In the second episode of Night Float, Dr. Tony Chung (R1: Ophthalmology), Dr. Travis Snyders (R2: Internal Medicine), and Lisa Wehr (M4) discuss the process of choosing a specialty. Some medical students will have an ‘aha’ moment, while many others will face a timeline and search more for a ‘tipping point’ that favors a particular choice. The resident physicians share their own experiences with decision making and encourage students to explore their options through making early connections, asking questions, gaining experiences, and not being discouraged or dissuaded even when the process involves navigating unsolicited advice or looping back around.

Helpful links

AAMC Careers in Medicine – Careers in medicine is a resource designed to assist medical students in choosing a specialty and navigating the residency match process in a strategic way.

We Want to Hear From You

How are you going about making your choice of specialty? What questions do you have about specialty choice? In general, what would you like to hear from residents about their medical school or residency experiences? Call us at 347-SHORTCT anytime, visit our Facebook group, or email theshortcoats@gmail.com.

Continue reading Night Float: Choosing a Specialty

Preparing for Residency Interviews

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Preparing for Residency Interviews

interviews photo
Photo by Matt From London

Welcome to Night Float! In this series  of special episodes, resident physicians take a break from the demands of their days (and nights) to offer information, guidance, and support to medical students and to share their residency experiences. Fourth year medical students are currently in the heart of residency interview season, and they are doing all they can to secure a position through the residency match process. In the first episode of Night Float, Dr. Desiré Christensen (R2: Psychiatry) and Dr. Matt Maves (R1: Pediatrics) discuss their interview experiences and offer suggestions about how to prepare.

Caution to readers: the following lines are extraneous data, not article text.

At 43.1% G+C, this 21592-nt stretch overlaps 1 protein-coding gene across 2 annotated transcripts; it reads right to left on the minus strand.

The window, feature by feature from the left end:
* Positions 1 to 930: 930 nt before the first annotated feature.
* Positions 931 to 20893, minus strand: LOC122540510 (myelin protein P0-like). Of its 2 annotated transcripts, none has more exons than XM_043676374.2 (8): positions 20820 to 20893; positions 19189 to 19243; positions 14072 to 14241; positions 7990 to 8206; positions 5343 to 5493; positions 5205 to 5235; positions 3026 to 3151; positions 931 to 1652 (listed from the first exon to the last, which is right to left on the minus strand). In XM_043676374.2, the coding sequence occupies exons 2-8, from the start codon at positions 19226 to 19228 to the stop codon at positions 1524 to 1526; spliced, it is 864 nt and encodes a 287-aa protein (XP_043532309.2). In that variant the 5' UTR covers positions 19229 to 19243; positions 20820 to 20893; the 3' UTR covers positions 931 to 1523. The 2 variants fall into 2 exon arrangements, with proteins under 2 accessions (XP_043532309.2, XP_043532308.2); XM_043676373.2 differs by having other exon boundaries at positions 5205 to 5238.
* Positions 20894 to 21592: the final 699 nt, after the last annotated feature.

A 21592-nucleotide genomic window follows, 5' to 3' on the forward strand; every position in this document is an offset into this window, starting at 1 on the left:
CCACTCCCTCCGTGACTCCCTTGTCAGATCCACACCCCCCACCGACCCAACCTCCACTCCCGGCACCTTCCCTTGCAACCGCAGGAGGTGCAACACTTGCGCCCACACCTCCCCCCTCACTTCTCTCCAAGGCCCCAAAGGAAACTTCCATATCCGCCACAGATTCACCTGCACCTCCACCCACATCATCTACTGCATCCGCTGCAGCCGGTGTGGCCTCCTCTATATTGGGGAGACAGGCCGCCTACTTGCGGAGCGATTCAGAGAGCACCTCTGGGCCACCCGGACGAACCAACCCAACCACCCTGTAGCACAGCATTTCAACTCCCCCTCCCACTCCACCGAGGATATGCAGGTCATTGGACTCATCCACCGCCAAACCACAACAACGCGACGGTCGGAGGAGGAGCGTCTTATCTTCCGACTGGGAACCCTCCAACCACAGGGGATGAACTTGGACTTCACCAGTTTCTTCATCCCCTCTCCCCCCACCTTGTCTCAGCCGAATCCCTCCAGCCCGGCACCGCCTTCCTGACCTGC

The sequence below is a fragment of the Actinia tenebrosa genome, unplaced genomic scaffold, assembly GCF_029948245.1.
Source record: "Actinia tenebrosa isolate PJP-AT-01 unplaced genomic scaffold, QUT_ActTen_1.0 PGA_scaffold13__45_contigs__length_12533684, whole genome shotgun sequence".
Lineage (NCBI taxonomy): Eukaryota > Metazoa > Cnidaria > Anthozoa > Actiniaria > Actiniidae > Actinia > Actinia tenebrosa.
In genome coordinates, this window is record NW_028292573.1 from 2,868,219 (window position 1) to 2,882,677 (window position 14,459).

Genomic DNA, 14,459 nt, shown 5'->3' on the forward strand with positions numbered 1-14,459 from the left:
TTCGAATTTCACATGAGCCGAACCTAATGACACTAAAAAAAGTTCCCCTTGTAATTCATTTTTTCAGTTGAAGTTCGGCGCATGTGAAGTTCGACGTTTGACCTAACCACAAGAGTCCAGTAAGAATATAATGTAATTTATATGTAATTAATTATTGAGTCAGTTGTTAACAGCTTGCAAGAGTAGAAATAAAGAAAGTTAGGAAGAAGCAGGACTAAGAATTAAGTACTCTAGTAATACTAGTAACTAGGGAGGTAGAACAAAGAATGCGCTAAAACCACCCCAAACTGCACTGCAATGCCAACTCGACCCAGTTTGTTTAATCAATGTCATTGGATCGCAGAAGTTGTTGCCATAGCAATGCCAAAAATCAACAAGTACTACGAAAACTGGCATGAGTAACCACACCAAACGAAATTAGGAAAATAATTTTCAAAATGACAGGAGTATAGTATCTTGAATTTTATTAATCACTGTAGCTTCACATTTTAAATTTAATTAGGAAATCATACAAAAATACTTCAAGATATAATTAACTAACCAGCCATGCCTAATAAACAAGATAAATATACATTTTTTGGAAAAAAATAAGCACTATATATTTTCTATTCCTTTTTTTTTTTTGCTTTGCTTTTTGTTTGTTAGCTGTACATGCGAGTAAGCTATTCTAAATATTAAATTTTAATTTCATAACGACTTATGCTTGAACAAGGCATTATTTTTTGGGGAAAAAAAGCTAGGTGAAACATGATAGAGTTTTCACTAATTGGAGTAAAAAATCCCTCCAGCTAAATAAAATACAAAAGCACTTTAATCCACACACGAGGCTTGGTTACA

Helpful links

AAMC Careers in Medicine – Careers in medicine is a resource designed to assist medical students in choosing a specialty and navigating the residency match process in a strategic way.

Doximity – Doximity is a network of physicians and medical students.

FREIDA – FREIDA is the AMA Residency & Fellowship Database.

We Want to Hear From You

What are your residency interview stories? What suggestions do you have for medical students preparing to match? Medical students, what questions do you have about the residency application process?

Call us at 347-SHORTCT anytime, visit our Facebook group, or email theshortcoats@gmail.com.